Gallup recently asked more than 1,500 American adults how much confidence they had in more than 15 U.S. institutions. "The military," "small business," and "the police" were the only three entities in which more than 50 percent of Americans had either a "great deal" or "quite a lot" of confidence.
"Public schools", "the criminal justice system," and "banks" all finished in the middle of the pack. "Newspapers," "big business," and "organized labor" were in the bottom third.
And guess who finished dead last? Congress. Just 5 percent of Americans said they had a "great deal" of confidence in Congress, which matched the 5 percent of Americans who said they had no confidence in Congress at all. The overwhelming majority of Americans, 84 percent, said they only had "some" or "very little" confidence in Congress.
Why is this so?
It is not that Americans are distrustful of all forms of government. According to Pew, the vast majority of Americans have favorable views of both their local (63 percent) and state (57 percent) governments. By contrast, only 28 percent of Americans have a favorable view of the federal government in Washington.
If you want to know why this is the case, just look at the immigration bill that is about to pass the Senate, S. 744.
The very fact that immigration is the only major issue Congress is working on right now is reason enough for Americans to feel that Washington is completely out of touch. Americans simply don't believe there is an immigration crisis of any kind in this country.
CBS News recently asked Americans to identify the most important issue facing the country today. Immigration finished tied for dead last with "values" and "partisan politics." ("Economy and jobs" came in first at 34 percent).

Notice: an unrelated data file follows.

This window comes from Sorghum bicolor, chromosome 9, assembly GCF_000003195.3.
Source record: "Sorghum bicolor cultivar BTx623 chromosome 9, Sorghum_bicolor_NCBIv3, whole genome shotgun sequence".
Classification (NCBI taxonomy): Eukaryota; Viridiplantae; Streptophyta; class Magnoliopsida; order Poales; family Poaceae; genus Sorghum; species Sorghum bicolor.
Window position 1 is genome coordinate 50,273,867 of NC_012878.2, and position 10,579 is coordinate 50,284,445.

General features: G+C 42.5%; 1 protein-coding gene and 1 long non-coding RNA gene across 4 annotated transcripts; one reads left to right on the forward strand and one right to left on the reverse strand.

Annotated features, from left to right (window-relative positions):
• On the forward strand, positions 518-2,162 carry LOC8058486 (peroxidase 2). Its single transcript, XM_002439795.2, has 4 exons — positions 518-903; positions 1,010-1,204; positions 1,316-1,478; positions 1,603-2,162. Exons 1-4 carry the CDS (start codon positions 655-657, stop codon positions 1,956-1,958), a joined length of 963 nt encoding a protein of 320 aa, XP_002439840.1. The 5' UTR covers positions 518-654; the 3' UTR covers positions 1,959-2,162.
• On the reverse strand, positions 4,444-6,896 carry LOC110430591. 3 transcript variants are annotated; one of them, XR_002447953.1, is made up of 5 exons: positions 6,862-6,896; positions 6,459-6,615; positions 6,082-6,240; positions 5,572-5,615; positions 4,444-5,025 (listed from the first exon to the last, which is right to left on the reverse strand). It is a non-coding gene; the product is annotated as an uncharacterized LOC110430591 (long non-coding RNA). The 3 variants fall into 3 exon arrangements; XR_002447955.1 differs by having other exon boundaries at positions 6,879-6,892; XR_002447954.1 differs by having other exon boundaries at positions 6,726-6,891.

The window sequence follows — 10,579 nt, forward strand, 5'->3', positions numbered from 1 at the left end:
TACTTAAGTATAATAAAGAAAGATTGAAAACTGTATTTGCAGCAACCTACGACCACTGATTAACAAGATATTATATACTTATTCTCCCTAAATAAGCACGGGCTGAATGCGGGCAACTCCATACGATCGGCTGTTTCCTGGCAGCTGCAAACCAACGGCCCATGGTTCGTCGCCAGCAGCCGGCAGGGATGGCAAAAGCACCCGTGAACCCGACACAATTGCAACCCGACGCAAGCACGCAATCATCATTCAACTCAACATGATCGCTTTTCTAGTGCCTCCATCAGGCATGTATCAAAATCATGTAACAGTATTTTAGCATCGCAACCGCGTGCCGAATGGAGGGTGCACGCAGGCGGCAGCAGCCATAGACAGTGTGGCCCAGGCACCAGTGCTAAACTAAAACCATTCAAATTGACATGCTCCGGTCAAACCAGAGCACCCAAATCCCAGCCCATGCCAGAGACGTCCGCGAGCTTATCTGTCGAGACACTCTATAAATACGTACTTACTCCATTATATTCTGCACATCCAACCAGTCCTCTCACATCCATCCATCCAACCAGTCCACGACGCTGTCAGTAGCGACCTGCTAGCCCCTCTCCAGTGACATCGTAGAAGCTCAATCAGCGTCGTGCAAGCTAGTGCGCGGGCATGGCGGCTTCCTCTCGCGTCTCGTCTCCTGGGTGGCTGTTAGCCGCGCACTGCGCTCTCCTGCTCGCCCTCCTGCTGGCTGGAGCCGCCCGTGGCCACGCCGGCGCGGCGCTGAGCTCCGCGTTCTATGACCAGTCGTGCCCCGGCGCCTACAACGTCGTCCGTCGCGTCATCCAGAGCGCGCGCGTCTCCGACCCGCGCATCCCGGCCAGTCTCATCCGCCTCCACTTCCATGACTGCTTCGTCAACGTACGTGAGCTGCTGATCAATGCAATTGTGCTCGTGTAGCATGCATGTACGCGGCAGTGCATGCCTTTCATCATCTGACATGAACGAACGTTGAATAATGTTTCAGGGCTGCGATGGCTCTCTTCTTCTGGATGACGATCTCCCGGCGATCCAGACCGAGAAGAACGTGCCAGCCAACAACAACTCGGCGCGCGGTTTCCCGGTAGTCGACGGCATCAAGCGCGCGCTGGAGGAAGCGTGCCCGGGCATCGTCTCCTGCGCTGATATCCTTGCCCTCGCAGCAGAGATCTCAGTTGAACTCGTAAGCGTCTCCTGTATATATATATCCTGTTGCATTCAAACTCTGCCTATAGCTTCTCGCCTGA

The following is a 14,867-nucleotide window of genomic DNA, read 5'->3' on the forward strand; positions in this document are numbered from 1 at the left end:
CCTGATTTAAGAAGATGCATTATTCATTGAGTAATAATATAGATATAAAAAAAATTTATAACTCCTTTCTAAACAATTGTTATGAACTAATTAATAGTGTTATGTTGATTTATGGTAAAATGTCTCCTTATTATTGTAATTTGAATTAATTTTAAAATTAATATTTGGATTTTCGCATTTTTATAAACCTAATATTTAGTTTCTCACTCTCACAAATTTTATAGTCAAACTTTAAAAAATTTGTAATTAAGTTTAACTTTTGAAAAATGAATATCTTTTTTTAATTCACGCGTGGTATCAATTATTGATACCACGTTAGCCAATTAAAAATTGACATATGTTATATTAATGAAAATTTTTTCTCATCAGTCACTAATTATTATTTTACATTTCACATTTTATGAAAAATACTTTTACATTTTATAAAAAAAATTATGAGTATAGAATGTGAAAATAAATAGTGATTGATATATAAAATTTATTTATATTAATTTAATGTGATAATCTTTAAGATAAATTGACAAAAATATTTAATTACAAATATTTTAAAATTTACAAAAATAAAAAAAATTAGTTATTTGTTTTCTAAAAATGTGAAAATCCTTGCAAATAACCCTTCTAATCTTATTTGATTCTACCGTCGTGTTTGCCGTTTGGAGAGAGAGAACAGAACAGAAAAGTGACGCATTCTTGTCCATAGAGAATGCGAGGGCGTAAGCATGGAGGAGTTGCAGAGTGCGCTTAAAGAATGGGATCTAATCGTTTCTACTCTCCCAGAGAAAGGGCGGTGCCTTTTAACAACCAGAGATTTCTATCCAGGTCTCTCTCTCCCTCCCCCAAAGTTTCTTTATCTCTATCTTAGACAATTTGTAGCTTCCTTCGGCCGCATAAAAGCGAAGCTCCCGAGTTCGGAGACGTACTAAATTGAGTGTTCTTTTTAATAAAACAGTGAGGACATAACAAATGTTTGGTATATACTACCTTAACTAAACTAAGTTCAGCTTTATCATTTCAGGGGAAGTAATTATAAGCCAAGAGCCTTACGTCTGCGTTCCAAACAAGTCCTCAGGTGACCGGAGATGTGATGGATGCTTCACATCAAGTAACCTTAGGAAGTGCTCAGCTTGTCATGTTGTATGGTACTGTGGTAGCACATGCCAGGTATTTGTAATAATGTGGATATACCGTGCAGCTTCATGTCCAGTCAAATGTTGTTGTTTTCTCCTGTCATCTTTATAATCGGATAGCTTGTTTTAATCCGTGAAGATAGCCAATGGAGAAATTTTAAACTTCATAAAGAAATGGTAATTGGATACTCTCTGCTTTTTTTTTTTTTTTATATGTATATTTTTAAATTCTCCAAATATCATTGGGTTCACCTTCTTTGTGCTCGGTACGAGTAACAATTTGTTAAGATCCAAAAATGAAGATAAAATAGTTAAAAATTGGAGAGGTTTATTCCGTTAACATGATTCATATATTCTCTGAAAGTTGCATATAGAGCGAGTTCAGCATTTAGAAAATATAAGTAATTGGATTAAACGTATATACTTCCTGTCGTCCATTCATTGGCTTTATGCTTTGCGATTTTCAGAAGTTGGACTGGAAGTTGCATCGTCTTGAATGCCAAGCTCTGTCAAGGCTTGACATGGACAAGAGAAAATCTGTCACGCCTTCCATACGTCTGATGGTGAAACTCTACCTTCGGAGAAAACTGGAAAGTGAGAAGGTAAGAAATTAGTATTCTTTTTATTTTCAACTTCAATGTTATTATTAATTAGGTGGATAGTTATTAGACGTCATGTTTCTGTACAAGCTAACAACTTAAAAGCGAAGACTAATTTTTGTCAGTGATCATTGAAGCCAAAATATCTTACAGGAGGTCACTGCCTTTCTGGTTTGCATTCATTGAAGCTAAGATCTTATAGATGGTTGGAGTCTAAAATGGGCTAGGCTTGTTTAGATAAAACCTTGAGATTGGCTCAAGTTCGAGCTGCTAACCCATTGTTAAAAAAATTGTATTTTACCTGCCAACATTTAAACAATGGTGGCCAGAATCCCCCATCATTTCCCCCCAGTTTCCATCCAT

Bloomberg found a similar pattern, with "unemployment and jobs" (34 percent) as the runaway top issue, while immigration (4 percent) came in second to last ahead of only "the environment" (2 percent).
Not only do Americans not consider immigration a pressing issue, but when they do bother to think about it, it turns out they want they exact opposite of what S. 744 is offering.
According to Pew, 67 percent of Americans want immigration levels to stay the same or decrease. Just 25 percent want more immigration.
According to CBS News, 66 percent of Americans want immigration levels to stay the same or decrease. Just 25 percent want more immigration.
And according to Fox News, 65 percent of Americans want immigration levels to stay the same or decrease. Just 28 percent want more immigration.
And what does S. 744 do? It doesn't just increase immigration. It more than doubles it.
Under current law, the Congressional Budget Office expects 10 million immigrants to enter the United States legally over the next ten years. Under S. 744, that number is set to rise to 20.4 million. Add in another 4.8 million new illegal immigrants (thanks largely to S. 744's expanded "temporary" guest worker program) and Americans are looking at 25 million new immigrants over the next ten years, compared to just the 9 million who entered over the last ten years.
Worse, according to the CBO, S. 744 will make unemployment go up as floods of new workers displace many Americans with jobs.
1) America doesn't believe we have an immigration problem, but that is the only priority in Washington right now.
2) To the extent that America does think about immigration, it wants current levels to stay the same or decrease, but Washington is instead doing the exact opposite.
3) By more than doubling the flow of immigration, Washington will make unemployment go up at a time when lowering unemployment is Americas' top priority.
Considering how vastly out of touch Washington is with the rest of America on immigration, the only wonder here is why any Americans still have confidence in Washington at all.